unbuffer − unbuffer output
unbuffer program [ args ]
unbuffer disables the output buffering that occurs when program output is redirected from non-interactive programs. For example, suppose you are watching the output from a fifo by running it through od and then more.
od -c /tmp/fifo | more
You will not see anything until a full page of output has been produced.
You can disable this automatic buffering as follows:
unbuffer od -c /tmp/fifo | more
Normally, unbuffer does not read from stdin. This simplifies use of unbuffer in some situations. To use unbuffer in a pipeline, use the -p flag. Example:
process1 | unbuffer -p process2 | process3
unbuffer -p may
appear to work incorrectly if a process feeding input to
unbuffer exits. Consider:
process1 | unbuffer -p process2 | process3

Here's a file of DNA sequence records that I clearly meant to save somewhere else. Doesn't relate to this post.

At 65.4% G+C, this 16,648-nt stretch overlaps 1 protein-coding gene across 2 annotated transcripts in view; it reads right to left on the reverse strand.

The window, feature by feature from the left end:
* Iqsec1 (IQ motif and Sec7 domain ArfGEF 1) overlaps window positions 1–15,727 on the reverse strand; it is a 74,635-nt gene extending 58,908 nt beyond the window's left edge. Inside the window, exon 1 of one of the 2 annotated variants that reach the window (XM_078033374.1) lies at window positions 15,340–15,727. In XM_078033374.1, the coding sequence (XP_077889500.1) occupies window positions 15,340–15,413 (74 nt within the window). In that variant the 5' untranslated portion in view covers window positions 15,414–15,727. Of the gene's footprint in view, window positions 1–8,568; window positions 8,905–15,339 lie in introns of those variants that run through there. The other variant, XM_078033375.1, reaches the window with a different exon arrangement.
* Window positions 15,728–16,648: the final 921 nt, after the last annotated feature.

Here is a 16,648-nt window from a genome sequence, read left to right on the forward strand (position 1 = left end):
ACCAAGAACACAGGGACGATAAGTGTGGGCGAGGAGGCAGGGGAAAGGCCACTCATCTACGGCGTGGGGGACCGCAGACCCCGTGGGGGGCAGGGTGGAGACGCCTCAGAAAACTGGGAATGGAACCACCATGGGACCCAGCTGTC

If process1 exits, process2 may not yet have finished. It is impossible for unbuffer to know long to wait for process2 and process2 may not ever finish, for example, if it is a filter. For expediency, unbuffer simply exits when it encounters an EOF from either its input or process2.
In order to have a version of unbuffer that worked in all situations, an oracle would be necessary. If you want an application-specific solution, workarounds or hand-coded Expect may be more suitable. For example, the following example shows how to allow grep to finish processing when the cat before it finishes first. Using cat to feed grep would never require unbuffer in real life. It is merely a placeholder for some imaginary process that may or may not finish. Similarly, the final cat at the end of the pipeline is also a placeholder for another process.
/tmp/abcdef.log | grep abc | cat
$ cat /tmp/abcdef.log | unbuffer grep abc | cat
$ (cat /tmp/abcdef.log ; sleep 1) | unbuffer grep abc | cat
The man page is longer than the program.
"Exploring Expect: A Tcl-Based Toolkit for Automating Interactive Programs" by Don Libes, O’Reilly and Associates, January 1995.
Don Libes, National Institute of Standards and Technology
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